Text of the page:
Meal plan balancing act

Back to Article
Back to Article

Meal plan balancing act

Paul Wintruba, Andrea Zanaglio, Assistant News Editor, Editor in Chief

Hang on for a minute...we're trying to find some more stories you might like.


Email This Story






Robert Morris University students are finding that they have a little less to spend on meals this semester. On a campus where having to do bulk orders to break even at the end of a semester is relatively common, how could this be possible?

The answer is most likely an $100 increase in the Dining Service Fee that is attached to all RMU student meal plans.

According to the breakdown of student meal plans on the RMU website, from 2010-2011, a $250 Dining Service Fee was charged, excluding the Commuter Meal Plan, which only has a $10 fee. This academic year, according to the 2011-2012 meal plan breakdown on RMU’s website, that fee was raised to $350, which again excludes the Commuter Meal Plan Fee, which stayed at $10.

With RMU’s 1,669 residential students in 2011, the $250 dining service charge generated $417,250. Now, with the increased charge and resident student population, which this year, according to the Office of Residence Life, is 1,788, RMU is pulling in $625,800 from this fee.

So why the increase now after the Dining Service Fee has remained at $250 since 2006, according to RMU’s Senior Director of Business Operations Neal Binstock?

RMU’s website states, “The [Dining Service Fee] covers maintenance, ongoing enhancements and operating costs associated with providing dining services.” Thus, Binstock said the answer for the increase now is the renovations to the Hale Cafe, Romo’s Cafe and the Food Court that have taken place since 2006.

“We needed to [raise the fee] this year primarily because of the Food Court and just things catching up to us in terms of major renovations. With renovations comes more equipment. With more equipment comes more maintenance costs and services costs,” Binstock explained. “And again it’s not about the university or Parkhurst trying to make money. It’s trying to maintain at least the status quo in terms of customer service to students.”

In addition to the increased charge, the spendable amount, which excludes the Dining Service Fee, actually decreased slightly in order to compensate for the $100 Dining Service Fee increase.

Aside from the Revolutionary and Commuter Plans, which remained the same from 2011-2012, on average, the spendable amount decreased by $22.50 or 1.56 percent. While that may not seem like much, one must also take into account the rise in food prices, which Binstock said usually increase 2.5 to 3 percent each year.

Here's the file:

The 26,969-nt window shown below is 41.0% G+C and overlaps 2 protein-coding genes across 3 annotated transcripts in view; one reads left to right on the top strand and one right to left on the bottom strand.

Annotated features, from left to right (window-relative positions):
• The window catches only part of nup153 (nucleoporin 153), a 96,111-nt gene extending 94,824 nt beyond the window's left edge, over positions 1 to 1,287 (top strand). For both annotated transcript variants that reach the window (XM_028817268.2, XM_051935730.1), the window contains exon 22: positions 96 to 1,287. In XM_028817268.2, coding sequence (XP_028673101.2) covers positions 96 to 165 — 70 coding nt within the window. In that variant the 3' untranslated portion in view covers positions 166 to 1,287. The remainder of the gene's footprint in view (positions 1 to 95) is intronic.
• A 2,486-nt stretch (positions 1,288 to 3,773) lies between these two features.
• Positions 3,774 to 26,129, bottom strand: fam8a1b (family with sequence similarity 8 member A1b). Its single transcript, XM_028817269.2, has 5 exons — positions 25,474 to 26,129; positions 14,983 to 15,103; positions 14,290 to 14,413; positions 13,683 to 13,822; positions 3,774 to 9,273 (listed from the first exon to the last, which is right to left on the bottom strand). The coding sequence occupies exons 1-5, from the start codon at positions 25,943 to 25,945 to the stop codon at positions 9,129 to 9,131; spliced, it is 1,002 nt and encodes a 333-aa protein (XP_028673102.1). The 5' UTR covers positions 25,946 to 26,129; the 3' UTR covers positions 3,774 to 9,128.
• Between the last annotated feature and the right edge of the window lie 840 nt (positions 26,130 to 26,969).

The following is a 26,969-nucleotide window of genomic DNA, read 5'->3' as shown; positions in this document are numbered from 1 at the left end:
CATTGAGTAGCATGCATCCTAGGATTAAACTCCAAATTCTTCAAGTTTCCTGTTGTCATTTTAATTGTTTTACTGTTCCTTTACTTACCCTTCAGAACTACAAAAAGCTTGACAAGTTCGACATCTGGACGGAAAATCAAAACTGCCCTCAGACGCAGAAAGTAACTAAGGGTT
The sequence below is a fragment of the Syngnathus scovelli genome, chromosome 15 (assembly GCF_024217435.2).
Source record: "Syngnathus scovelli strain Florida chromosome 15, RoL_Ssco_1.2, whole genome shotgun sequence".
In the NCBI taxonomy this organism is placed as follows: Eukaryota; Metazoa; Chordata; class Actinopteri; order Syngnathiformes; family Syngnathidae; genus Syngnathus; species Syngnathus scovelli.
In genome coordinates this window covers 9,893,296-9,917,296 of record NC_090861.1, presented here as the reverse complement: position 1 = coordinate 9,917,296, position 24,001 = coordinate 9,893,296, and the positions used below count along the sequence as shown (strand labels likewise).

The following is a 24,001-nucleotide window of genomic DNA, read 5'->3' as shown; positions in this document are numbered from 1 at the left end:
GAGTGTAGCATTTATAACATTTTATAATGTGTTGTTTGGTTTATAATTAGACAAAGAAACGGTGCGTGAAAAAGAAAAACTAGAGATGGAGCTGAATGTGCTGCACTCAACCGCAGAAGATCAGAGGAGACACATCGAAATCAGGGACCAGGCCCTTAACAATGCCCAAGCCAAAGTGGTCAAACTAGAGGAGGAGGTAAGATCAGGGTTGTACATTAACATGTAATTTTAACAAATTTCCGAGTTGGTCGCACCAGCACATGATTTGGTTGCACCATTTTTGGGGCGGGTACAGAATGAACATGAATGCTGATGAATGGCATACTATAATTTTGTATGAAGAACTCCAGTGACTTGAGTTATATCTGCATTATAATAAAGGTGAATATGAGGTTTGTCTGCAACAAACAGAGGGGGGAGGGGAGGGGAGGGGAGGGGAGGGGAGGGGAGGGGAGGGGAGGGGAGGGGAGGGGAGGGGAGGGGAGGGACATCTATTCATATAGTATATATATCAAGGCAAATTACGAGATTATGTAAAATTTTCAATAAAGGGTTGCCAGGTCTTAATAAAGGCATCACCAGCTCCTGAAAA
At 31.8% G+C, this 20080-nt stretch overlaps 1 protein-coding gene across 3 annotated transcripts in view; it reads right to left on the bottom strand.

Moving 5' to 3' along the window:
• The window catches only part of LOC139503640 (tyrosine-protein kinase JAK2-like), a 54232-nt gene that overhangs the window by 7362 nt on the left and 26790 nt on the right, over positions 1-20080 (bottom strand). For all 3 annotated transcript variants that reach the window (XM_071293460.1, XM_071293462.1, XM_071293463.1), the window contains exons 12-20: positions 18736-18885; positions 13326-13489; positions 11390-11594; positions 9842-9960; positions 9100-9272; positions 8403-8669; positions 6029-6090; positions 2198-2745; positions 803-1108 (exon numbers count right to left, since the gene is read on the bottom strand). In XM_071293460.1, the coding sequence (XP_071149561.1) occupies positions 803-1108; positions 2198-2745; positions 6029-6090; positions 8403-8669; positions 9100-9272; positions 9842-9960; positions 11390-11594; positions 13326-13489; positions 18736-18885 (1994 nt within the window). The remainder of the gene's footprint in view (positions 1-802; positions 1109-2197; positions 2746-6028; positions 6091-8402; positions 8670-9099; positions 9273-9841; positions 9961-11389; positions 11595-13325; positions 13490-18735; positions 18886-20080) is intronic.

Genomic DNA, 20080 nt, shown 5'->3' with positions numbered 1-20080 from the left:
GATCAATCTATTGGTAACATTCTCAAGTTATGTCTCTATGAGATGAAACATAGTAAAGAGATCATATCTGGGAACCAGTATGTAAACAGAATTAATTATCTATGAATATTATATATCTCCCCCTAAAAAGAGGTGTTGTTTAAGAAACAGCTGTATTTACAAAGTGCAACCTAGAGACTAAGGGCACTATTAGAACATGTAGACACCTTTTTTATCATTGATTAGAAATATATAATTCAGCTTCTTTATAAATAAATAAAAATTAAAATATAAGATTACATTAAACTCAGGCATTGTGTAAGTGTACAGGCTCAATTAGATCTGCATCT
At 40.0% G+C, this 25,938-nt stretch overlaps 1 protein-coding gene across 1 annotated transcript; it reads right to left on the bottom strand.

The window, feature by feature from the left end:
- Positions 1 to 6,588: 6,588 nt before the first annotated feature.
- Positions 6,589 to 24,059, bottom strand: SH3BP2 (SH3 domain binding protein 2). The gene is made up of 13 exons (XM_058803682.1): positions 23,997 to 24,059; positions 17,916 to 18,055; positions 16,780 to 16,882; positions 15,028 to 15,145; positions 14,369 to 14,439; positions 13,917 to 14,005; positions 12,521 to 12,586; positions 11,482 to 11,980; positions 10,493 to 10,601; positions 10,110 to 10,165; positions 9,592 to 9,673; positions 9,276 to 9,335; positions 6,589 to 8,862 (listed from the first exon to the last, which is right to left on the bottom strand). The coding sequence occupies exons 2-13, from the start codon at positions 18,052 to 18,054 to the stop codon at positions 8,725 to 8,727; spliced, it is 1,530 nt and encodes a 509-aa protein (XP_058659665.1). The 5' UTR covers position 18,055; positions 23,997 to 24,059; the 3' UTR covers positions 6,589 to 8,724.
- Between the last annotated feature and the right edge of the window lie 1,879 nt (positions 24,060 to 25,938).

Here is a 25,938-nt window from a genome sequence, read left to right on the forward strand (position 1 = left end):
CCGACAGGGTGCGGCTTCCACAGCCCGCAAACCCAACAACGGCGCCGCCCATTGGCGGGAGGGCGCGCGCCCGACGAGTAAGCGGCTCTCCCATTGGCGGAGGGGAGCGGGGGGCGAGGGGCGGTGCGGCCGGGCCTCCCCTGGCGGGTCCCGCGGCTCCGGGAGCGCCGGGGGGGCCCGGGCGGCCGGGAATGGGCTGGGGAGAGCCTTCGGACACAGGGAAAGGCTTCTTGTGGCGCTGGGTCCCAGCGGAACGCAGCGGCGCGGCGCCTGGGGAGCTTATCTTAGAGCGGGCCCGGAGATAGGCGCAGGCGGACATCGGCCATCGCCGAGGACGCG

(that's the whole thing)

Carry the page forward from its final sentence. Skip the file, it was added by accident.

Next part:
Binstock explained that several factors are taken into account when setting the food prices each semester. Parkhurst looks at the Producer Price Index (PPI), a program that measures the average change over time in the selling prices received by domestic producers for their output, and then suggests a price to RMU. RMU’s Business Operations then reviews the suggested prices and sets the final prices.

When the entire meal plan amounts are looked at, the average weighted increase of 3.8 percent occurs each year, explained Binstock. So, while students have less to spend, the overall amount does increase each year. This year just happened to increase more so because of the fee than the spendable amount.

Why then not increase the spendable amount along with the Dining Service Fee?

“The objective here is to not have that big hit to the student. Money is tight. We know the economy is recovering slowly,” explained Binstock. “I wouldn’t be doing my job if I wasn’t pushing for an increase that at least kept us at neutral or neutral plus a couple percents.”

Thus, in order to keep the overall percent increase reasonable, the spendable amount was slightly decreased this semester (see graphs below for a complete breakdown).

“We are not in this to make money, so our objective is to keep increases as low as possible,” stated Binstock. “If you do not have modest increases in meal plan rates, you begin to fall behind….We try to keep it as low as possible but high enough to offset expenses.”

Binstock also encouraged students with concerns to attend the Student Dining Services Committee Meetings held in the Food Court at 6 p.m. every other Tuesday. The next meeting will be held on Nov. 13. Or simply send an email with suggestions or concerns to [email protected]

 

DID YOU KNOW?
When you add Colonial Cash to your Freedom Card and use it instead of your debit or credit card you save money! If you pay with Colonial Cash, the seven percent sales tax is not added on to the total.

Print Friendly, PDF & Email